Getting older no longer means having to give up your home or independence, provided you have the right type of help in place. However, there are so many different agencies to choose from, it can be confusing to decide on who will deliver the best care.
So read on for a guide to choosing a reputable agency you can be sure of.
Decide on your Needs
You will need to sit down, preferably with a friend or relative and work out what type of care or help you need before going ahead with appointing an agency. Write down what you need help with, what type of medical care you need, how often you will want them to visit, and the most suitable times for you. That way, you will have all your thoughts in order and be clear about what you want when discussing your needs.
All social care providers whether private or state funded, must register with a regulatory body. In England, this is the Care Quality Commission. Wales use the Care and Social Services Inspectorate. So always check that any agency you intend to approach or use are registered with the CQC. Simply go to the CQC website and type in any agency you’re considering using. You can then check they are registered and to see an overview of the quality of care they provide. This should include reports from inspections.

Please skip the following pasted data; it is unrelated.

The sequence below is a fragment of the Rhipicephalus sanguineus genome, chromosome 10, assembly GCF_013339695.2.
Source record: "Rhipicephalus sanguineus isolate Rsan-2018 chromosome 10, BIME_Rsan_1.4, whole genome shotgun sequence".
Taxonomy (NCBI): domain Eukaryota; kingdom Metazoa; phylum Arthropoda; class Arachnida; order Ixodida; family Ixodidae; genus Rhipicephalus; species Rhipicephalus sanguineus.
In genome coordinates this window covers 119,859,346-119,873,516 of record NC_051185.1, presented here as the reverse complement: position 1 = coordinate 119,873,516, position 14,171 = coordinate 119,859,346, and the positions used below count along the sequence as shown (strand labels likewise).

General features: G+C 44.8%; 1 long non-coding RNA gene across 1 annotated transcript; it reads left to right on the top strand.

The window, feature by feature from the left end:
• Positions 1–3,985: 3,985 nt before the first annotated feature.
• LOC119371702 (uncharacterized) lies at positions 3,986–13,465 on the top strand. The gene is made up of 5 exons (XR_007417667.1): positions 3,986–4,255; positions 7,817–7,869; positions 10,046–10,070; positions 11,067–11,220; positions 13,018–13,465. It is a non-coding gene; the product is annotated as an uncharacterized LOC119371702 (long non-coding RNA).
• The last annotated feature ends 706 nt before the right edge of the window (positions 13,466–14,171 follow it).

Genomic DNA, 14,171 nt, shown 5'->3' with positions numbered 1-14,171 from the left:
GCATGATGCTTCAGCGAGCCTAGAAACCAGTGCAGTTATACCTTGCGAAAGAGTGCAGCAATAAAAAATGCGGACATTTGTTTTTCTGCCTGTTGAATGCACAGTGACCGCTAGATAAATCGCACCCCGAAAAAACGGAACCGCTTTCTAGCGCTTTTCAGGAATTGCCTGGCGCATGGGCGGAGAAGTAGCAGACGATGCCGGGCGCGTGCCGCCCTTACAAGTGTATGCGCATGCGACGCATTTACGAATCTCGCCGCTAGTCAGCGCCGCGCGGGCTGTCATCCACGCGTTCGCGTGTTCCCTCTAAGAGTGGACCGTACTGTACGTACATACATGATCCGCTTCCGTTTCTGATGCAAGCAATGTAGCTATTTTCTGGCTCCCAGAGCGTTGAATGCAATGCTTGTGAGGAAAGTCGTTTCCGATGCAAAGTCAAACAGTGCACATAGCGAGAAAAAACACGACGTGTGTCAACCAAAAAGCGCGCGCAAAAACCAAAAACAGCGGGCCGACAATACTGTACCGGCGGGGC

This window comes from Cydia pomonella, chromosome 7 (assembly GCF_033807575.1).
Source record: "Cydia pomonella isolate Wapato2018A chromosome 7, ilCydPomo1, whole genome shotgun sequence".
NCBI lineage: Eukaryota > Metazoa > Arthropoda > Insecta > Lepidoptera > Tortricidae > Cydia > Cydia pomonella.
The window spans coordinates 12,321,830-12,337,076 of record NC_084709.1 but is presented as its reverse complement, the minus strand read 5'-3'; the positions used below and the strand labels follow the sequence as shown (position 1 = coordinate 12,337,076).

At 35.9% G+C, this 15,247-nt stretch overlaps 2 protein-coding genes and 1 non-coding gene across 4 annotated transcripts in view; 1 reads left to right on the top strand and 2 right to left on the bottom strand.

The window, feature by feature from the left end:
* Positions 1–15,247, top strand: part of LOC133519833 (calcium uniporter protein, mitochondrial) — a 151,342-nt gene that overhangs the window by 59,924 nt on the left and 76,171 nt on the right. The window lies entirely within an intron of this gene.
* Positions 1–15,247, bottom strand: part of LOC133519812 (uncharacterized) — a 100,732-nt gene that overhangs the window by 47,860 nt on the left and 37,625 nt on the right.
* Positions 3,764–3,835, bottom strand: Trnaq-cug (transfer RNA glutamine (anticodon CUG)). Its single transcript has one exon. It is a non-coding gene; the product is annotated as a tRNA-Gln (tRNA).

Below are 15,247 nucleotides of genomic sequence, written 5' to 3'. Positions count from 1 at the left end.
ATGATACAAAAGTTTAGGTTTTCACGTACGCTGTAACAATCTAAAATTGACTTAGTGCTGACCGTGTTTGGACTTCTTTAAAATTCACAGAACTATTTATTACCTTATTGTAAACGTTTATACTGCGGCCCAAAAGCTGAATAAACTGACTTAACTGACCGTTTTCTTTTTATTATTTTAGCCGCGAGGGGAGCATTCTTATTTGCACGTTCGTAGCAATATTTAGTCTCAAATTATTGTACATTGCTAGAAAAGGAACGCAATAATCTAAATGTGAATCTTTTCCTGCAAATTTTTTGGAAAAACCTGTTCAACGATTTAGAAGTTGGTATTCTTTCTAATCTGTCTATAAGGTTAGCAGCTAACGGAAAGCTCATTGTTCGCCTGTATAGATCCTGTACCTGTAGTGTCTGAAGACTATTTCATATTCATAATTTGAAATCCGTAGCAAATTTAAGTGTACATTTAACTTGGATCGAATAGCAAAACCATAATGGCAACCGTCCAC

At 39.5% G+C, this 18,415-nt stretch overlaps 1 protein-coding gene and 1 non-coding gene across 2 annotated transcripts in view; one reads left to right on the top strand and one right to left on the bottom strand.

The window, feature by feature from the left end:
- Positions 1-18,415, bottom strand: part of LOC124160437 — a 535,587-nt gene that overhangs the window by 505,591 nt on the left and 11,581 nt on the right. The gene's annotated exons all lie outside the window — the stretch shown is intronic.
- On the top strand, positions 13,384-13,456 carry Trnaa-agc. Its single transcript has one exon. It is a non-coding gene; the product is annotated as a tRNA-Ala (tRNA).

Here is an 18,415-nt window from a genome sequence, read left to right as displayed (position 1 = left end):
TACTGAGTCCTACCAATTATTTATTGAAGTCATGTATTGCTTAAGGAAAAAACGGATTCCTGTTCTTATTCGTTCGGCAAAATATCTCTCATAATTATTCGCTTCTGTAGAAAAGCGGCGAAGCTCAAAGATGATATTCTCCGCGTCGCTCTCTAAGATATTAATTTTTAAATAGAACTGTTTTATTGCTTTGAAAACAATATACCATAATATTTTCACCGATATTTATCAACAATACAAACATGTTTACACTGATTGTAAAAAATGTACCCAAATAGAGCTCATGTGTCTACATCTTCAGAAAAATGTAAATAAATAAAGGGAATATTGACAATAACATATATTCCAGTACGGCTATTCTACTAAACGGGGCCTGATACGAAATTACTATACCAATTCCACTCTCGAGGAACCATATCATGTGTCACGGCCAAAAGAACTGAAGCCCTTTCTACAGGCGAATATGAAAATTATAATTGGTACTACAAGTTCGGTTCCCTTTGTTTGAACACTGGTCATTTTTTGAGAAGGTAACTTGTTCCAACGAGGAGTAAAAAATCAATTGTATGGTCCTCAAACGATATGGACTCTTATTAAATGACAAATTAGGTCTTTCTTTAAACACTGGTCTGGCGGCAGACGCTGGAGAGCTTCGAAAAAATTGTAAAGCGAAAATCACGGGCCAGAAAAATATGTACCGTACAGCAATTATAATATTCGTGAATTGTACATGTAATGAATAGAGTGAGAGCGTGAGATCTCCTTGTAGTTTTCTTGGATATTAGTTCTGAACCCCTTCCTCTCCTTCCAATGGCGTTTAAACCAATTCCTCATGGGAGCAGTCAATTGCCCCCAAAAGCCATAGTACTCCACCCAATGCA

You should never just choose the first agency you find, even if they are recommended by a friend. Always take the time to look around at different agencies, ask for brochures and see what they have to offer and how much they cost first. Obviously, you will have to choose ones that provide help in your area, so where you live will depend on the level of choice you have.
Questions you Should Ask
Once you have found some suitable providers, you will need to find out about them. Any prospective professional health care provider should be able and willing to answer all of the questions you will have. Important questions to ask include:
- What types of care is the agency registered to supply?
- Is the help flexible? For example if you need to switch the days you receive the help.
- Does the carer live nearby?
- Do they have a statement of purpose, explaining their standards and quality of care?
- Is a contract available?
- Are staff properly trained, monitored and enhanced police and reference checked?
- How will the appropriate carer be selected?
- How do your staff respect privacy and dignity at all times?
- What happens if the normal carer is unavailable through sickness or holiday?
- Do they have a high staff turnover?
- Are there any hidden extras in the prices quoted? (eg VAT or travel costs)
Finally, if you are unhappy or worried about the care you receive, always raise it with the agency or tell a friend or relative. Remember, it’s a service you’re paying for, and so it should be right for you.
By Harry Price
Harry Price is a talented freelance writer from the South coast. He lives in a small fishing village with his wife and 3 dogs.